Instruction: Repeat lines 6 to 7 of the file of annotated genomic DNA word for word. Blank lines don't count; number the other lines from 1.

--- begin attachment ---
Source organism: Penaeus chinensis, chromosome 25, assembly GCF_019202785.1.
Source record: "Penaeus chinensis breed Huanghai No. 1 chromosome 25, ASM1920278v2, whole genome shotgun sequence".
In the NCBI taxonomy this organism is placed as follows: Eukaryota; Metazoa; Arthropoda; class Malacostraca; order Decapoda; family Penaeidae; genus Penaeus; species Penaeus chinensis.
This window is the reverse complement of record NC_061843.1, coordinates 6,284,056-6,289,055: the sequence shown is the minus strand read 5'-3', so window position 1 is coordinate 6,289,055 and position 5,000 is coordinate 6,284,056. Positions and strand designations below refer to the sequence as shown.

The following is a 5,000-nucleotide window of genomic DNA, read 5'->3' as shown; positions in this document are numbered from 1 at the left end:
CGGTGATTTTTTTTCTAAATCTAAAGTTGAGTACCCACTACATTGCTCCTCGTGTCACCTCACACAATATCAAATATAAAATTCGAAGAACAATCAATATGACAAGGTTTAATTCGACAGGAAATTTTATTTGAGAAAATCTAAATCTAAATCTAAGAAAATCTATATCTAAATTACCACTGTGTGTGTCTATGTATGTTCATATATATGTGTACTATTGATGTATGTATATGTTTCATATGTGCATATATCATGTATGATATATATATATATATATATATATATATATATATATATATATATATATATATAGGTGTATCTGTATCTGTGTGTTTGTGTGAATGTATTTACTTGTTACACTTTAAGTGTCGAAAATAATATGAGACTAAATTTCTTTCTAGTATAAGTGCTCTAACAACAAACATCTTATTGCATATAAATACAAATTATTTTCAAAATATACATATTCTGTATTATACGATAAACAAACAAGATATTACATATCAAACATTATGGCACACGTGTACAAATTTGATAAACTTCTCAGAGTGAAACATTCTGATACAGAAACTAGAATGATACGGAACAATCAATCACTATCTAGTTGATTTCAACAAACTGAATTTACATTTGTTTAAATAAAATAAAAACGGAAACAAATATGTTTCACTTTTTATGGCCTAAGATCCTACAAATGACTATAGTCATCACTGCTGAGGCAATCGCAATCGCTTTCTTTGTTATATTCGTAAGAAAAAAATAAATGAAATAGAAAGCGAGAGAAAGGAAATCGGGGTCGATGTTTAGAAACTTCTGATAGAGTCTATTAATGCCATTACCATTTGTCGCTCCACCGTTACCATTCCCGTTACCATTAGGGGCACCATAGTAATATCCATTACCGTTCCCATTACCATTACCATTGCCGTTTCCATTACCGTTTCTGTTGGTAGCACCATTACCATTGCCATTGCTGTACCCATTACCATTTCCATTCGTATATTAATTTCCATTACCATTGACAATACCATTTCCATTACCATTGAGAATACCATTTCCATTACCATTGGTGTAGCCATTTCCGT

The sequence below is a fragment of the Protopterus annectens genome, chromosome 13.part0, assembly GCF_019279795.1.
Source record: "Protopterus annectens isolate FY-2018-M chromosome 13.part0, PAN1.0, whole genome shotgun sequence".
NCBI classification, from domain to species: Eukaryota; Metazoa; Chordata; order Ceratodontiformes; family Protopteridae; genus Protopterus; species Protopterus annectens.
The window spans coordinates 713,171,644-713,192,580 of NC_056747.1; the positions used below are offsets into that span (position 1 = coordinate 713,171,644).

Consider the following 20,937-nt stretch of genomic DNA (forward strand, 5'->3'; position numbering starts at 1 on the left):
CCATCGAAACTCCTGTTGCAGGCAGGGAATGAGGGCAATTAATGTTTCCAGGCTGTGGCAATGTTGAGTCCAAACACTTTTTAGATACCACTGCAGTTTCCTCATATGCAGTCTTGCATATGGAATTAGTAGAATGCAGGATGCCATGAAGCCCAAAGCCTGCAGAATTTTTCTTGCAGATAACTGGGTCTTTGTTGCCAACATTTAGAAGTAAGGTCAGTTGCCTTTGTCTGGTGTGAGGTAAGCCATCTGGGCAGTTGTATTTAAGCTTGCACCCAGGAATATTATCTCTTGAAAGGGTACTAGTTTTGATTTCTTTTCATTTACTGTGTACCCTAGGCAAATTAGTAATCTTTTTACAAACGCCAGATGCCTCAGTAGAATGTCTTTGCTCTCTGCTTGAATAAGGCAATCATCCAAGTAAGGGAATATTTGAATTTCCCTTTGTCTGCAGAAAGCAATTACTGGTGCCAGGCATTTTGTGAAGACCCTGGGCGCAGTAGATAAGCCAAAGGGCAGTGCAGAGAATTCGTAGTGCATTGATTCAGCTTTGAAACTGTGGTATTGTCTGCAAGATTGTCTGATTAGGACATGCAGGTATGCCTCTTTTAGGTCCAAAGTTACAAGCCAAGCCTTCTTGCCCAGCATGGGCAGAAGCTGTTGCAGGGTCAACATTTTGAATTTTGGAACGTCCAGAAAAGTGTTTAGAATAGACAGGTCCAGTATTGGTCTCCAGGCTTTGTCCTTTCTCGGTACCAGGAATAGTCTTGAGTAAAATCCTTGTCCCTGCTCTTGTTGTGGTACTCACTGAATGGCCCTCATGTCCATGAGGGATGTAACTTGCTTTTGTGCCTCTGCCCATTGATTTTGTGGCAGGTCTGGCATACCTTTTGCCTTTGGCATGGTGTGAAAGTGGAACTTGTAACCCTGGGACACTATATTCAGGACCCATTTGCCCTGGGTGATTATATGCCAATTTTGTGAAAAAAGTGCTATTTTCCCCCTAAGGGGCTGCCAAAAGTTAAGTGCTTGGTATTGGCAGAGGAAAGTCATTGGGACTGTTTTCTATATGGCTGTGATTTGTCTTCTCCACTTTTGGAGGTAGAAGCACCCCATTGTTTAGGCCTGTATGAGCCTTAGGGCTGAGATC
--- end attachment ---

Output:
CGGTGATTTTTTTTCTAAATCTAAAGTTGAGTACCCACTACATTGCTCCTCGTGTCACCTCACACAATATCAAATATAAAATTCGAAGAACAATCAATATGACAAGGTTTAATTCGACAGGAAATTTTATTTGAGAAAATCTAAATCTAAATCTAAGAAAATCTATATCTAAATTACCACTGTGTGTGTCTATGTATGTTCATATATATGTGTACTATTGATGTATGTATATGTTTCATATGTGCATATATCATGTATGATATATATATATATATATATATATATATATATATATATATATATATATATATAGGTGTATCTGTATCTGTGTGTTTGTGTGAATGTATTTACTTGTTACACTTTAAGTGTCGAAAATAATATGAGACTAAATTTCTTTCTAGTATAAGTGCTCTAACAACAAACATCTTATTGCATATAAATACAAATTATTTTCAAAATATACATATTCTGTATTATACGATAAACAAACAAGATATTACATATCAAACATTATGGCACACGTGTACAAATTTGATAAACTTCTCAGAGTGAAACATTCTGATACAGAAACTAGAATGATACGGAACAATCAATCACTATCTAGTTGATTTCAACAAACTGAATTTACATTTGTTTAAATAAAATAAAAACGGAAACAAATATGTTTCACTTTTTATGGCCTAAGATCCTACAAATGACTATAGTCATCACTGCTGAGGCAATCGCAATCGCTTTCTTTGTTATATTCGTAAGAAAAAAATAAATGAAATAGAAAGCGAGAGAAAGGAAATCGGGGTCGATGTTTAGAAACTTCTGATAGAGTCTATTAATGCCATTACCATTTGTCGCTCCACCGTTACCATTCCCGTTACCATTAGGGGCACCATAGTAATATCCATTACCGTTCCCATTACCATTACCATTGCCGTTTCCATTACCGTTTCTGTTGGTAGCACCATTACCATTGCCATTGCTGTACCCATTACCATTTCCATTCGTATATTAATTTCCATTACCATTGACAATACCATTTCCATTACCATTGAGAATACCATTTCCATTACCATTGGTGTAGCCATTTCCGT

The sequence below is a fragment of the Protopterus annectens genome, chromosome 13.part0, assembly GCF_019279795.1.